Chula Vista Becomes 2nd City in San Diego County to Require Face Coverings

The covering does not need to be medical-grade but must be something that covers both the nose and mouth

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Face masks are no longer optional at essential businesses in the county's 2nd-largest city after a mandatory facial covering order went into effect in Chula Vista.

Chula Vista residents will be required to wear a covering over their face while at and outside essential businesses, the city said. The order did not go as far as to require face coverings while in other public areas but did "highly recommended to wear a face covering anytime outside of the home."

"The recommendation that if you leave your place, cover your face," Chula Vista Mayor Mary Salas said at a press conference where she was joined by other South Bay leaders. "In other words, you should wear a facial covering anytime you leave your home or encounter someone who is not in your household."

Chula Vista is mandating its residents wear facial coverings while out in public, a day after National city placed the order in effect.

Chula Vista leaders urged anyone over the age of two to wear a face covering while walking, exercising or walking the dog. Wearing a face covering doesn't eliminate the need for social distancing, the city said.

Businesses were already allowed to deny customers access if they were not wearing a face covering. Now, businesses will be allowed to report those that do not comply, Salas said.

Chula Vista Police Chief Roxanne Kennedy said the mandate will be enforced but warnings will be given first.

In less than a month, the department has received 460 complaints about locations or individuals who were not complying with the county's public health order. There have been 207 documented warnings, Kennedy said, and a second call would warrant a citation.

National City on Tuesday became the first city in the county to require citizens to wear face coverings while in public.

The rest of the county remains under the public health order guidelines, which does not require a face covering in public but strongly recommends that citizens wear one to prevent the spread of the novel coronavirus to their fellow citizens.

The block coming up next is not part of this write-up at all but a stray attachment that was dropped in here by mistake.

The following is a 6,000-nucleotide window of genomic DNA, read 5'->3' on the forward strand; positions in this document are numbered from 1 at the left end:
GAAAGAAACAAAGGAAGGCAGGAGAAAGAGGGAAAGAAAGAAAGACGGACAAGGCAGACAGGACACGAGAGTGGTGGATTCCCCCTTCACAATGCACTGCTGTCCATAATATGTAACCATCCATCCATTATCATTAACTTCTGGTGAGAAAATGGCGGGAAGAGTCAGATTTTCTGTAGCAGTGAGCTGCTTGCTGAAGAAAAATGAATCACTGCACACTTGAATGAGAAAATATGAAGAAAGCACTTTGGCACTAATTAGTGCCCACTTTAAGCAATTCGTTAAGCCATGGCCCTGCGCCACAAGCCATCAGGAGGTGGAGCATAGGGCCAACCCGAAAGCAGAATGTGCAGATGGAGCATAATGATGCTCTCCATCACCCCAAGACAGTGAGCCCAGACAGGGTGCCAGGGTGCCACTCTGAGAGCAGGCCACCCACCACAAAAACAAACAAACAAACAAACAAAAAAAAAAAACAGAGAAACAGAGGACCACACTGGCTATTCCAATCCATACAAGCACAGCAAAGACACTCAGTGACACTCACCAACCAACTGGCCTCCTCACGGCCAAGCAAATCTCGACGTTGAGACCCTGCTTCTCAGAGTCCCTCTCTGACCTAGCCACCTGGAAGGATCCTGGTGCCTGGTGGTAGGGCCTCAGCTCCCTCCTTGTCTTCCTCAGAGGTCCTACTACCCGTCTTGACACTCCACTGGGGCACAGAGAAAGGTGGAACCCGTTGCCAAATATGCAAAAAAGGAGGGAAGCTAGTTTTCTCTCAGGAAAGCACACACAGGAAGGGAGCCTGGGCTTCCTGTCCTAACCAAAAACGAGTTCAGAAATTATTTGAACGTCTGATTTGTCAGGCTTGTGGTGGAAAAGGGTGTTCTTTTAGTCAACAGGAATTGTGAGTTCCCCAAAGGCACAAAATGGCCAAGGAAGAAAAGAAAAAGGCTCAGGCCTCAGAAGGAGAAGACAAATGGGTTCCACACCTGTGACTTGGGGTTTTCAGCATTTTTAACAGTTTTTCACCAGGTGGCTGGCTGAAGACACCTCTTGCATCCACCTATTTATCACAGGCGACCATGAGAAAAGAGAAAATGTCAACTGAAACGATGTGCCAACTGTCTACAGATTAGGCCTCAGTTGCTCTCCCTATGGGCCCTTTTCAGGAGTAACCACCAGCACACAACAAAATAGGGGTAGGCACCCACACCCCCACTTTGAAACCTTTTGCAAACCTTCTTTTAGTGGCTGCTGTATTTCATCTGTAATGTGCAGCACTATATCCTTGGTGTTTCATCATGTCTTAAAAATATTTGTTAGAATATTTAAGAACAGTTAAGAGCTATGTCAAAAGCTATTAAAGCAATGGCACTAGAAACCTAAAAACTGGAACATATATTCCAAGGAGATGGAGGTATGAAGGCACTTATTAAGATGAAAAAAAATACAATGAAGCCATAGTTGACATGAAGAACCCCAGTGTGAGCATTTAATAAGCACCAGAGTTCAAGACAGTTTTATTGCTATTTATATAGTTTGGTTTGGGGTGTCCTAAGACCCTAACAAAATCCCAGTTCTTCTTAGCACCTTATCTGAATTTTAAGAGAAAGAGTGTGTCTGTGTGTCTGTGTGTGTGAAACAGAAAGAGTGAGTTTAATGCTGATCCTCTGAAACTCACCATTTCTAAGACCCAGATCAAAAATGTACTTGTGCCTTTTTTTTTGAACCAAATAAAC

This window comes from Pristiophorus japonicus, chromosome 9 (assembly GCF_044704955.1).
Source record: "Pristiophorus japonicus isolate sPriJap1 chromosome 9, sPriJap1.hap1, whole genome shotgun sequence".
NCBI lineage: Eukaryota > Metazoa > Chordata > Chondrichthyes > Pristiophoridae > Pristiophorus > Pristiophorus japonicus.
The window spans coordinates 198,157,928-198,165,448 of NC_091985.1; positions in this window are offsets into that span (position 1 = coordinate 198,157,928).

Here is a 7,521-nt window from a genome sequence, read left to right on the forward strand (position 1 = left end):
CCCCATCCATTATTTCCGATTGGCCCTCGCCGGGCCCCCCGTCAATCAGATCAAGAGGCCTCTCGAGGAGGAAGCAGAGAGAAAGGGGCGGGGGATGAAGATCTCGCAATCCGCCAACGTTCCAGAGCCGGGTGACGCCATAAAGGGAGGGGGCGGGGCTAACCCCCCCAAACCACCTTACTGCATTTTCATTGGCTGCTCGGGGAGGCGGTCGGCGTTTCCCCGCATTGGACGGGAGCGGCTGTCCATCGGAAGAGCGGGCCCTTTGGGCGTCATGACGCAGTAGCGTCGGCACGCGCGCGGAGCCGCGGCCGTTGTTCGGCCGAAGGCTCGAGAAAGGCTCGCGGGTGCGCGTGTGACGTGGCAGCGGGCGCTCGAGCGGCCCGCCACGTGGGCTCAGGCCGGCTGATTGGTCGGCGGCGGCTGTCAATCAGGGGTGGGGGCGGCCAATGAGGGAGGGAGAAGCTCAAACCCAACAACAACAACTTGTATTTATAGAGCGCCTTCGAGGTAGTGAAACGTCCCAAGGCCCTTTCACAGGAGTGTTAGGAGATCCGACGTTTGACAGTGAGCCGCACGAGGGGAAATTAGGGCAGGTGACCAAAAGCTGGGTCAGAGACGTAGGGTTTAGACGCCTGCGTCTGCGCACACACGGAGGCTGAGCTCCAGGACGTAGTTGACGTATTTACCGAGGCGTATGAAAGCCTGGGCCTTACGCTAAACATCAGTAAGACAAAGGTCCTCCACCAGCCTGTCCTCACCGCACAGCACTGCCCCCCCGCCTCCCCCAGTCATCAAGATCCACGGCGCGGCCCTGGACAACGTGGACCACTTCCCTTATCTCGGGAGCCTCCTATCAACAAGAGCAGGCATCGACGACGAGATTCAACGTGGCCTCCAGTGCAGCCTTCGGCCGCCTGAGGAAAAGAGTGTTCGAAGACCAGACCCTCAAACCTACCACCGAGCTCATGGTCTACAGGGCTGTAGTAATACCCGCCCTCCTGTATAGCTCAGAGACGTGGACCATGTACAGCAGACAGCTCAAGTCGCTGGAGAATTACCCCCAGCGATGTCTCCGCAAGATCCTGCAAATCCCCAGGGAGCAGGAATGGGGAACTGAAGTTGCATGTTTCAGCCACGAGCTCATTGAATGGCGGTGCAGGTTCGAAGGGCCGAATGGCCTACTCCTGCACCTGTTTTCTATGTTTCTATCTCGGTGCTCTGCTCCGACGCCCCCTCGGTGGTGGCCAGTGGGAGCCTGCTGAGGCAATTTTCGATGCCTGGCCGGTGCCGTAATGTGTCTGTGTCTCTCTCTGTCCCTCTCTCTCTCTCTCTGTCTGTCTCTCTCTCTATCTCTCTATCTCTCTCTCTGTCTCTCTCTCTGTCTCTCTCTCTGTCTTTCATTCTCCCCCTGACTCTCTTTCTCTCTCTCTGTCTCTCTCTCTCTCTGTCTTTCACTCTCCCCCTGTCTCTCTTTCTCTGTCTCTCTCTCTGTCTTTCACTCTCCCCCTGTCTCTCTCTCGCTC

“Wearing a mask is an act of love," Salas said Thursday. "It's an act of love not only for yourself but for your family and your community. You're protecting yourself but your protecting your community as well."

Face coverings are now mandatory in National City and South Bay residents who spoke with NBC 7’s Audra Stafford said they agree with the measure.

Also in attendance at Thursday's press conference was National City Mayor Alejandra Sotelo-Solis, Imperial Beach Mayor Serge Dedina and San Diego City Councilmember Vivian Moreno, who represents the South Bay communities of Otay Mesa and San Ysidro.

While neither Imperial Beach or the city of San Diego has required face coverings in their jurisdictions, Dedina urged his residents to "rock them" and said that the South Bay is united in their efforts to confront the disease.

He later told NBC 7 that his city is looking into an ordinance that would require masks to be worn at essential businesses as well.  Dedina said citizens want the new restrictions because too many people are showing up without face masks.

It is unclear exactly why the South Bay is disproportionately affected by COVID-19 but the proximity to the border and the large population of cross-border commuters and Ex-Pats who live in Tijuana but receive health care in the U.S. could be a reason, Salas said.

Salas and Sotelo-Solis presented other possibilities that could account for the higher COVID-19 rate in the South Bay, including a higher number of low-income people in certain pockets of their communities, residents with less access to health care, and a higher population of residents who work in essential roles, like at grocery stores or in hospitals.

As of April 14, San Diego County requires employees of some essential businesses (retail stores, gas stations, restaurants, pharmacies) to wear coverings, and strongly encourages citizens to wear them in public. Individual cities have the authority to issue orders that are, in some cases, more strict than the county's but not less strict, according to Supervisor Nathan Fletcher.

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